Durham University makes call for volunteers for Covid-19 detection dog trials

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Durham University has released a call for volunteers in the North West of England to be involved in a trial which will determine whether dogs can be used to detect Covid-19.

The North West of England was picked for the trials because the region has experienced a recent outbreak of the virus. The researchers have released a plea for volunteers with mild coronavirus symptoms who are due to be tested or have in fact been tested in the previous 24 hours.

Volunteers will be asked to provide samples of breath and body odour by wearing a mask for three hours. They will also be asked to wear nylon socks and a t-shirt for twelve hours. These items will then be used to train the dogs as they will hopefully be able to detect the unique odour of Covid-19.

Researchers are hoping they will be able to collect around 325 positive and 675 negative samples in order to confirm the ability of the dogs to identify the virus. 

Professor Steve Lindsay, the lead academic in this research, was interviewed by the Independent and commented that this project “builds upon years of research that we’ve already done as a team to demonstrate that people who have a malaria infection have a distinctive body odour and we’ve shown that dogs can be trained to detect that with very high accuracy”.

He also said that “if this is successful and we show the same for Covid-19, this could completely revolutionise the way that we are tackling this disease.”, suggesting Durham could be at the forefront of a national effort to make detection of the virus more accessible.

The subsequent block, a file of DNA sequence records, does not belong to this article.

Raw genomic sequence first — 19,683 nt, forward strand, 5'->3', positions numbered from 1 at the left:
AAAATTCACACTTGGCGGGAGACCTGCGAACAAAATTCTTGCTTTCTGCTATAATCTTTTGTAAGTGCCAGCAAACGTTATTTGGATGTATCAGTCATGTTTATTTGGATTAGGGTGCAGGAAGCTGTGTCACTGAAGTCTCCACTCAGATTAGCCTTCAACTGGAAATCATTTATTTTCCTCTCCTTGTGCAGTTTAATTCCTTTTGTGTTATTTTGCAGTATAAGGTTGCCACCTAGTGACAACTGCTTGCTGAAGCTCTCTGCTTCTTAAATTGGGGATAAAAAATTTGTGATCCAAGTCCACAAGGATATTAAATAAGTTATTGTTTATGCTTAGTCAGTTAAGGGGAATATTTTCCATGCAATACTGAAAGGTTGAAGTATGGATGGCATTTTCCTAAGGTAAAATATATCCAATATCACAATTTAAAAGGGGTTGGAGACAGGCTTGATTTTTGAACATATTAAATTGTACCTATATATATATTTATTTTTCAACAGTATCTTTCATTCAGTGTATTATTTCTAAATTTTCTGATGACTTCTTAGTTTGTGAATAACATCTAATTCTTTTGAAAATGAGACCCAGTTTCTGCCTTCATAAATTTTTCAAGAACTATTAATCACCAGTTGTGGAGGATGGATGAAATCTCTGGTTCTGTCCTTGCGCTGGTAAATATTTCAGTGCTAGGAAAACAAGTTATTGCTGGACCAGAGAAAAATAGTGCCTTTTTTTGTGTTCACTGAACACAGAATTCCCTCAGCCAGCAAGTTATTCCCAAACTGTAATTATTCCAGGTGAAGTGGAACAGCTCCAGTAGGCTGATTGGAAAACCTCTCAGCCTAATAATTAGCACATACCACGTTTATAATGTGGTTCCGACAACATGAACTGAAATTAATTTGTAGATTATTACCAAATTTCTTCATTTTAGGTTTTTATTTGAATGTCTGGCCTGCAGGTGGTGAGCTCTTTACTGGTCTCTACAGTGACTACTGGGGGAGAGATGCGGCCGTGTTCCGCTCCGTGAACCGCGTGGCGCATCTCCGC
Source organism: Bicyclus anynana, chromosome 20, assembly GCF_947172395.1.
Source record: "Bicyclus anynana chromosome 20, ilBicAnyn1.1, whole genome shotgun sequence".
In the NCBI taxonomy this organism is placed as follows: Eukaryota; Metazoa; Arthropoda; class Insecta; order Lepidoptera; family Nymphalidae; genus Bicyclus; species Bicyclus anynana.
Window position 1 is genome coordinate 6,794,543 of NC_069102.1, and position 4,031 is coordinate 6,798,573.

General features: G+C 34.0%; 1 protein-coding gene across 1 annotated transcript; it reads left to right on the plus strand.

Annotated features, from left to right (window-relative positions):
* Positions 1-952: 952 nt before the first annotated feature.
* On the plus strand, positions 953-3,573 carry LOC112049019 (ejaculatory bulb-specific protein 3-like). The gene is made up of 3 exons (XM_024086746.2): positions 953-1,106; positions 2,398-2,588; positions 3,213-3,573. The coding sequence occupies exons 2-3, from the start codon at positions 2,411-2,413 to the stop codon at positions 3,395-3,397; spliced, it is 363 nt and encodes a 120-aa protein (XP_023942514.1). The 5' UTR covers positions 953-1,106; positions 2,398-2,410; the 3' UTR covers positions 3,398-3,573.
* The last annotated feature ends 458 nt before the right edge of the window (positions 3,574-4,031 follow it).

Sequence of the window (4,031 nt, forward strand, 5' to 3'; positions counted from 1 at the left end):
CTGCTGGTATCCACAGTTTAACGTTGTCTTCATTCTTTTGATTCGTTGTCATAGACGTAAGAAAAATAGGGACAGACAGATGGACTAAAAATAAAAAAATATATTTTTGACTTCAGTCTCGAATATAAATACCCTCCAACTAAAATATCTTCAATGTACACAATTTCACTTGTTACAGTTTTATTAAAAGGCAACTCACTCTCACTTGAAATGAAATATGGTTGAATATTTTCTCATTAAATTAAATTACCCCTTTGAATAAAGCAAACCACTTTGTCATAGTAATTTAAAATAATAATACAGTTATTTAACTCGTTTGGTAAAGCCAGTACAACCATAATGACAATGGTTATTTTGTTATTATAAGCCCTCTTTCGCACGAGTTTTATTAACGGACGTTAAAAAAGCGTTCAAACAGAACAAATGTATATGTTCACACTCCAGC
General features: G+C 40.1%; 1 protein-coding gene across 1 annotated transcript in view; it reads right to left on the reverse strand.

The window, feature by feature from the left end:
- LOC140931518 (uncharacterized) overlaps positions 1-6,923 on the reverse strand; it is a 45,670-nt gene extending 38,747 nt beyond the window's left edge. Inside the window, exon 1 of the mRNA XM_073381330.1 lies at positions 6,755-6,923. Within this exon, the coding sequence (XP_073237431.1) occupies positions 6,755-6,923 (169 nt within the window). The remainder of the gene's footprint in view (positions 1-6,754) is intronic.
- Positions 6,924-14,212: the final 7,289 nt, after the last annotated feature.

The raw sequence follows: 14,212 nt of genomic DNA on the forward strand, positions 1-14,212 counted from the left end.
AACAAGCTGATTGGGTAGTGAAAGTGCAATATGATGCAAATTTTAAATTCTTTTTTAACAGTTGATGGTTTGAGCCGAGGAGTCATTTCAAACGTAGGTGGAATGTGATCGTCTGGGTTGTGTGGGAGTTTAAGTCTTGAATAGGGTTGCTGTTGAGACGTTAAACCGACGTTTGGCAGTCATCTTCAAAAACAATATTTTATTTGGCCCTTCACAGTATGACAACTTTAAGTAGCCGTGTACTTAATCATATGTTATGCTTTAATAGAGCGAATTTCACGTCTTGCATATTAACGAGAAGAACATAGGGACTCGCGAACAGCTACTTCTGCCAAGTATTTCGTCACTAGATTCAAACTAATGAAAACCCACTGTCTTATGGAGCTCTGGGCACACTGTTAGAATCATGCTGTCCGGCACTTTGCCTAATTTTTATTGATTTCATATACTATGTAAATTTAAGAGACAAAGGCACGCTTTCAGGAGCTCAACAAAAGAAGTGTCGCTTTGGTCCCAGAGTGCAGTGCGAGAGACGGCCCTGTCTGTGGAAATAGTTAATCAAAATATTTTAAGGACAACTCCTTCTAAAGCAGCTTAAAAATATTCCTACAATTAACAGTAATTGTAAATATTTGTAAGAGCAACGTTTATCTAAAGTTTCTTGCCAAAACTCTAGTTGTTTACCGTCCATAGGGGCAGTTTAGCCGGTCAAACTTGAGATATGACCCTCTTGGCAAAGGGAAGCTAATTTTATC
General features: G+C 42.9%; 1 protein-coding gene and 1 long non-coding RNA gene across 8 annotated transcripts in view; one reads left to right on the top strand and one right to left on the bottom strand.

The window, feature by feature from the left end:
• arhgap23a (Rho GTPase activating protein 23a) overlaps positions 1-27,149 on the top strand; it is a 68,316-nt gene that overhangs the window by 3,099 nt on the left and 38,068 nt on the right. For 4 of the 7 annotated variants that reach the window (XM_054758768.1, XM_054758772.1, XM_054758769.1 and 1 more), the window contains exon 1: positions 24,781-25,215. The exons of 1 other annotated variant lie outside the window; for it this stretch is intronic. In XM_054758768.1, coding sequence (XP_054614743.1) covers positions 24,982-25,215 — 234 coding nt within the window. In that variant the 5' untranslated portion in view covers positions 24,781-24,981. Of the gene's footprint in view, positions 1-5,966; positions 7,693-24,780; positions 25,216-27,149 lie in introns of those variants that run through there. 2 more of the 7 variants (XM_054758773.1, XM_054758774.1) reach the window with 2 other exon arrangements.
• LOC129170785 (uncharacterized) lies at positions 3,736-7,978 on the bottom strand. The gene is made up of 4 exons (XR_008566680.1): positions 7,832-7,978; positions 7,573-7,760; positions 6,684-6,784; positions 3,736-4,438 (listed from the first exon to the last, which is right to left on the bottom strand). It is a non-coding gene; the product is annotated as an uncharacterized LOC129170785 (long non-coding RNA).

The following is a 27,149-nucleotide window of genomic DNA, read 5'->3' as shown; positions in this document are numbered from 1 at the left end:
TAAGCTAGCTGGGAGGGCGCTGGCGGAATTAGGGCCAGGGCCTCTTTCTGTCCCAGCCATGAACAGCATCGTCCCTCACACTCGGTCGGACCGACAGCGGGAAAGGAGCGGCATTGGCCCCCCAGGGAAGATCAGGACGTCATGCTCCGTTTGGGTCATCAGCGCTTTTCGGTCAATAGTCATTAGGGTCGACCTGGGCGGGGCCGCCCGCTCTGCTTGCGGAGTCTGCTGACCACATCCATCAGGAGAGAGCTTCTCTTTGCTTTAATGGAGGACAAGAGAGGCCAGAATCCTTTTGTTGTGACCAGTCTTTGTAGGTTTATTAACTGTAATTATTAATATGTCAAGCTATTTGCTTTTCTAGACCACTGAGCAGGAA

“This could completely revolutionise the way that we are tackling this disease.”

Professor Steve Lindsay

It is hoped that should these trials be successful, these dogs can be utilised in airports in particular within the next six months, screening up to 250 people an hour, as has been shown to be possible in previous uses of Medical Detection Dogs. 

The first phase of the trial is being funded by the Department for Health and Social Care (DHSC) and is aiming to revolutionise the way Covid-19 is detected in the future, providing a less invasive method of detection.

Though Durham is leading the way with this research in the UK, similar studies are also being conducted in Germany at the University of Veterinary Medicine in Hanover, research there boating an impressive 94% detection rate which will hopefully be mirrored by Durham researchers. 

Professor Steve Lindsay’s interview with the Independent is available to watch here.

Image: Medical Detection Dogs via Twitter

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